As we have seen in our study of the shared civilisation of the Caribbean and the South, the initial mixed-labour source (which included Indian slaves, free White settlers, White slaves, indentured White servants and a small number of African slaves) in places such as Brazil and Barbados quickly gave way to African slave labour after the introduction of the plantation system. Those areas which were suitable for growing sugarcane and had a sufficient supply of slaves became extremely wealthy while other places (such as most of the Spanish Caribbean in those years) without these things struggled economically.
In some of the plantation societies of the Golden Circle region there grew sizable classes of mulattoes and free Blacks. The numbers of these people depended upon many cultural, demographic and local factors and varied widely. The wealthy French colony of Saint-Domingue (Haiti) had one of the largest such populations. As Philip Bougher writes on page 226 of his essay ‘The French and the Dutch Caribbean, 1600-1800′ which is included in The Caribbean: A History of the Region and Its People (edited by Stephan Palmié and Francisco Scarano), ‘By 1791, Saint-Dominque’s European population had grown to almost 31,000, but slaves numbered 480,000 and free blacks and people of color numbered more than 27,000, an unusually high number in a slave society.’ He goes on to note on page 229 that many of the free people of colour ‘owned slaves and imitated European racial attitudes.’ The precarious demographic situation in Saint-Domingue proved to be unsustainable though in an era of ideological change (the French Revolution) and the White population was eradicated in a genocidal revolution (led by the Black slave owner Toussaint Louverture).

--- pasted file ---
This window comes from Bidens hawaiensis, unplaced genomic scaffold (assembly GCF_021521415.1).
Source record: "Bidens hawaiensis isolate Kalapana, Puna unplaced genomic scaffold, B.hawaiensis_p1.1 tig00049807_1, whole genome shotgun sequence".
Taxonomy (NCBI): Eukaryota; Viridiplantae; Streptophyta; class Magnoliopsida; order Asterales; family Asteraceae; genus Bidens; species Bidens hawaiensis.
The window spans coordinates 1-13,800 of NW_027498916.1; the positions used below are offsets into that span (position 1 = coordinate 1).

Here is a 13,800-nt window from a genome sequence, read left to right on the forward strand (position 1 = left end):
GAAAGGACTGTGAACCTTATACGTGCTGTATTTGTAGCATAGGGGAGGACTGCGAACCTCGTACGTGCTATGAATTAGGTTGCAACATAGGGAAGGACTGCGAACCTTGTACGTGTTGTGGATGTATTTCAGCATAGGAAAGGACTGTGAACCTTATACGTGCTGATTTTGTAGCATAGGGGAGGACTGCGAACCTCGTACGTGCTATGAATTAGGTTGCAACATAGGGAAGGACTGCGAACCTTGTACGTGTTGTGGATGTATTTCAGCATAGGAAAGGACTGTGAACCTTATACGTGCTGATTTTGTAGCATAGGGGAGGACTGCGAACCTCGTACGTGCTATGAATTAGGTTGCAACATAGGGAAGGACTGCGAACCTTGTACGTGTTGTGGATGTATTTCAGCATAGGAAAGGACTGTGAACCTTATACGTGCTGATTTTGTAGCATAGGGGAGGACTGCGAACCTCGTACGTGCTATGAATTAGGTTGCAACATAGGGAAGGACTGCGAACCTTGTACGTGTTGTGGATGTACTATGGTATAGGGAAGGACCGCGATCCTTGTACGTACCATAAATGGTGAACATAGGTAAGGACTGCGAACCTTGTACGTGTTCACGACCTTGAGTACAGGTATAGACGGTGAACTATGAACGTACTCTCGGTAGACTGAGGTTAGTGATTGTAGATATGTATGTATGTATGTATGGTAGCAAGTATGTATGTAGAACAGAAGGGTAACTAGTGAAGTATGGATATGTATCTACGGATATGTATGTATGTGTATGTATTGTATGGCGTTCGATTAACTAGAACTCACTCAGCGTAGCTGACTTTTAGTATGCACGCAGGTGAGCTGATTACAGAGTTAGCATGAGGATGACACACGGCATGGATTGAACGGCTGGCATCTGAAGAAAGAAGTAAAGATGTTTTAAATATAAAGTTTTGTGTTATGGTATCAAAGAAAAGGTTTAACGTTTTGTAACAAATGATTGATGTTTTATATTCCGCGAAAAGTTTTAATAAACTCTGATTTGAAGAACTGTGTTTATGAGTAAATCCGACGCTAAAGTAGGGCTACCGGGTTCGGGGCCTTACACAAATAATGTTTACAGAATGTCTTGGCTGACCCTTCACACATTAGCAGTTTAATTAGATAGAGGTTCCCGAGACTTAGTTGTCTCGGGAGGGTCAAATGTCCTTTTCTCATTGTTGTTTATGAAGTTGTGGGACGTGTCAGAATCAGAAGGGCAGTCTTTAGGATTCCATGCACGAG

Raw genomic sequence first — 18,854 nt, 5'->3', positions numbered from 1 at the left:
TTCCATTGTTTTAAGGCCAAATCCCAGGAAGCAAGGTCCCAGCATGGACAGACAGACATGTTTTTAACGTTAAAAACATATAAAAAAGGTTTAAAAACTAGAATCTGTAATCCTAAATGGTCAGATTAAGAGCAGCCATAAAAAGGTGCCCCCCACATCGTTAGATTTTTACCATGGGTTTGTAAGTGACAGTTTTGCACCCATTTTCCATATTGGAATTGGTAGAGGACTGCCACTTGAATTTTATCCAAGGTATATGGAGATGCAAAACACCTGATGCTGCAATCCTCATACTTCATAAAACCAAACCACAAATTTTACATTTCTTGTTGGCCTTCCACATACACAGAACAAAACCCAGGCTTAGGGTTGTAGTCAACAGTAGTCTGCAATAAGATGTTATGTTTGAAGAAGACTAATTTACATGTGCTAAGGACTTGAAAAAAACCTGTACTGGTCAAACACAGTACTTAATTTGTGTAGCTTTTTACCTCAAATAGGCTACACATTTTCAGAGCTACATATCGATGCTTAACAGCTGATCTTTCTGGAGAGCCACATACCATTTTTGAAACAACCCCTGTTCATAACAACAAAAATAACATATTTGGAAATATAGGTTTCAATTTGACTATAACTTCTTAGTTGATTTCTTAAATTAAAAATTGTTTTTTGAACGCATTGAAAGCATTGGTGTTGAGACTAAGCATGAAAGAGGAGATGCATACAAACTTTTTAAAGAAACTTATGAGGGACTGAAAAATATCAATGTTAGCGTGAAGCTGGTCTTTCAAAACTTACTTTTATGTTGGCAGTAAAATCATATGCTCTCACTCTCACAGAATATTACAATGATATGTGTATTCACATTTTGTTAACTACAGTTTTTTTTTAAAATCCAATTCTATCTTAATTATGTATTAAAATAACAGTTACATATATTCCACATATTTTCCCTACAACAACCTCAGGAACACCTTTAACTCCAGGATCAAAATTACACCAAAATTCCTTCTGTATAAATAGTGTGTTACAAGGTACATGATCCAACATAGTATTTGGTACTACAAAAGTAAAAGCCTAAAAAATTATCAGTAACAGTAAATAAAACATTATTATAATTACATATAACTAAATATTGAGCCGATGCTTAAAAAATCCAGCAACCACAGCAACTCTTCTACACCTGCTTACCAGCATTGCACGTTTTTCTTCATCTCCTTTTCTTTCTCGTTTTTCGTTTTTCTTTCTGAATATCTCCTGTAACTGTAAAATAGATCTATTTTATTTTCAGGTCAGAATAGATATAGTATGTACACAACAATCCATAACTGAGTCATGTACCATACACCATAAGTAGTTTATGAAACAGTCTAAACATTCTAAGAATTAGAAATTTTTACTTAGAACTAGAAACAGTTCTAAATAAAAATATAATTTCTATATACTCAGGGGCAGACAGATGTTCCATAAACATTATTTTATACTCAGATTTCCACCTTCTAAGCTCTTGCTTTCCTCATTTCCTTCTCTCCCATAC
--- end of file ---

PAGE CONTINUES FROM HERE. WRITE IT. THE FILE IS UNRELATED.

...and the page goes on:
Despite the smaller numbers of mulattoes and free Blacks in the South as compared to the Caribbean, we do have historical examples of them existing and in a few cases even becoming wealthy slave owners. Pulitzer Prize winner and history professor David Brion Davis writes about one such interesting case on pages 180-181 of his book Inhuman Bondage:
At least until the later antebellum period, the Lower South remained relatively flexible in its treatment of freedmen and their descendants. Despite strict restrictions on manumission, Louisiana and even South Carolina made room for a small number of privileged free coloreds, some of whom became slaveholding planters.
William Ellison, for example, was born a slave in 1790 in upcountry South Carolina. As a young mulatto apprentice he learned the new and highly prized craft of making and repairing cotton gins. After apparently purchasing his own freedom in 1816, Ellison changed his name from “April” to “William,” bought freedom for his de facto wife and daughter, and shrewdly won the respect of his white clients and neighbors. Almost immediately he purchased slaves to work in his gin shop, building “the economic foundation of his freedom on slave labor,” and eventually became a major cotton planter and owner of sixty-three slaves. He even won a lawsuit against a white man who refused to pay his bills. By 1860 Ellison’s property holdings placed him among the richest 10 percent in South Carolina’s wealthy Sumter District. He owned more slaves than 97 percent of South Carolina’s other slaveholders! In Louisiana there were colored planters who possessed more slaves and were even richer than Ellison.
Note: This post is not meant to support the egalitarian historical fantasies of Rainbow Confederates. It is part of our study of the origins of the plantation system and Southern culture and identity.